The first step is to mix the sourdough starter with water and flour, and let it rest for 1/2-1 hour for the flour to get absorbed.
Then the salt is added and mixed in.
After the dough rests 1/2 hour, start folding the dough 4 times every 1/2 hour, turning the bowl a quarter turn as you go. The dough will become less sticky and more elastic-ky.
If you want an artisan looking loaf, you can invest in a banneton, which is a basket that you can proof the dough in and gives it a nice coiled look.
Cover the banneton and refrigerate the dough overnight (12-24 hours). This is what my dough looked like the next day.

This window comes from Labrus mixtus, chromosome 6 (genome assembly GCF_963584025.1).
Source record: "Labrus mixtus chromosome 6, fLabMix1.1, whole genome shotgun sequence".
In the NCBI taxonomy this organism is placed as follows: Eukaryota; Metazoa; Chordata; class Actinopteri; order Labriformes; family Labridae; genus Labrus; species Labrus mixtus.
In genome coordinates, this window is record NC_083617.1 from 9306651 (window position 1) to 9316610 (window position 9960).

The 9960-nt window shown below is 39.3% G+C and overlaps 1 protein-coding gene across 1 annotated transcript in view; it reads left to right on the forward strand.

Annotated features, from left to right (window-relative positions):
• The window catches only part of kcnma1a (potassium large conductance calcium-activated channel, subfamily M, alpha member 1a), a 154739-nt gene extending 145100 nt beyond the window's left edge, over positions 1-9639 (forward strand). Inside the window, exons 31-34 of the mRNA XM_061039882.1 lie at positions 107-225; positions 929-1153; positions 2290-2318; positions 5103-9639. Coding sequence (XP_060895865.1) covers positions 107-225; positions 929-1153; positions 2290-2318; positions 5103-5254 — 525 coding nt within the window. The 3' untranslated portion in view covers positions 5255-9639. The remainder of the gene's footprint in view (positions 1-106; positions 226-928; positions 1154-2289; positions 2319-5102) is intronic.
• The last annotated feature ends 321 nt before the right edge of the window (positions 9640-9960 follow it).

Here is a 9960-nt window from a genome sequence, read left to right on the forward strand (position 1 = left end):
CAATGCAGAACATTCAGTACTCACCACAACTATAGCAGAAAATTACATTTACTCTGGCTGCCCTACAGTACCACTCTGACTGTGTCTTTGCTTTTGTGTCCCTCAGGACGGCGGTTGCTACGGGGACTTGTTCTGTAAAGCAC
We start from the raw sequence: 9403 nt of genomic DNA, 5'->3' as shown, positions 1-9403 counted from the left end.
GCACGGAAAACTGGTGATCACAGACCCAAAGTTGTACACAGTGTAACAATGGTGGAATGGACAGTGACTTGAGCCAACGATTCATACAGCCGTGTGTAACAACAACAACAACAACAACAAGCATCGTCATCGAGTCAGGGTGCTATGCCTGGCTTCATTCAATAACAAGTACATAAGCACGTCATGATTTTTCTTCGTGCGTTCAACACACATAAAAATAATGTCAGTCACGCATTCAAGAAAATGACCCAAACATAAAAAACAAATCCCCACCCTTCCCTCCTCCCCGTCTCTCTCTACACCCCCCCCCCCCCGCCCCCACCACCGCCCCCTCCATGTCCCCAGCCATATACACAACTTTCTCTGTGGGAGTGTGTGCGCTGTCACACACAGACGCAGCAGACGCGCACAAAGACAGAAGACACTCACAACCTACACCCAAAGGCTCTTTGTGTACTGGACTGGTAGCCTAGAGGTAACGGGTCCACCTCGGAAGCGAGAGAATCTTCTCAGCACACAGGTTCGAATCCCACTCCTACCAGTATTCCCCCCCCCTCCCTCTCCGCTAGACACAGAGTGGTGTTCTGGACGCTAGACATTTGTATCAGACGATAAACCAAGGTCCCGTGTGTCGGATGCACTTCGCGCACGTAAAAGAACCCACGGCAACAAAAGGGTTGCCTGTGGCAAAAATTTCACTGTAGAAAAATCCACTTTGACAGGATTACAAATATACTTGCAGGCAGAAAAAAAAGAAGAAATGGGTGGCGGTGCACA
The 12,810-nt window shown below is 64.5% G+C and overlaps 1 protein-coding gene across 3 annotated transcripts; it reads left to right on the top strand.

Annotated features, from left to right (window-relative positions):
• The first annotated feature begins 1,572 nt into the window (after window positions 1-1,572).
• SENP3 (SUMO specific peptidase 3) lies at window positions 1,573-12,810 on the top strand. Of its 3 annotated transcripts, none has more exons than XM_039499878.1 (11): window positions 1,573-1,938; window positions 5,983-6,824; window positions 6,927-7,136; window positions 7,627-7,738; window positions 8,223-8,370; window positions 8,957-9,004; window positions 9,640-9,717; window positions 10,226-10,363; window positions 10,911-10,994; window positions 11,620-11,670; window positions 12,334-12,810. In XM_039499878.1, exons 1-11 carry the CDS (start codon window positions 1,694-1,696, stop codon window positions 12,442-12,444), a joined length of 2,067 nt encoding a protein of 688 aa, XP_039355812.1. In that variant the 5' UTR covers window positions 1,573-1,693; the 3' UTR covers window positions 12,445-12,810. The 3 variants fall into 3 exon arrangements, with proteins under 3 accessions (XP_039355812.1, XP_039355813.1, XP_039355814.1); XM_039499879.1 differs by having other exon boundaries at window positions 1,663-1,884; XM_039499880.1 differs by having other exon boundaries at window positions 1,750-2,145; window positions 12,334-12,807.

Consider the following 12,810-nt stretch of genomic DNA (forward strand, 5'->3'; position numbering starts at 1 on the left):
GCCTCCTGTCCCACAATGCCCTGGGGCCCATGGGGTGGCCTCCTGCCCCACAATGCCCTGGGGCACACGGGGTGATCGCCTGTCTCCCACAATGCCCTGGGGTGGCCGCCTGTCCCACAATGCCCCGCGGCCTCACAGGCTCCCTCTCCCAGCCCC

I let the dough sit out at room temperature another 2 hours.
Turn the dough out onto a piece of parchment paper. Isn’t it pretty?
Score the top of the bread with a sharp knife or razor to allow it to expand during baking.
Carefully transfer dough on parchment paper to a pre-heated cast iron Dutch oven (I used a 5 quart pot).
Bake for 30 minutes with the lid on top; then 20 minutes without the lid. Look how beautiful my sourdough bread came out! A Dutch oven helps steam the bread when covered (for a beautiful crumb), and provides the perfect baking environment for bread (for an amazing crust).
It kind of looks like an owl.
What I was most impressed by were the open pockets inside the loaf.
You’re supposed to wait until the bread cools before cutting into it, but we couldn’t resist!
Planning Ahead To Bake Sourdough Bread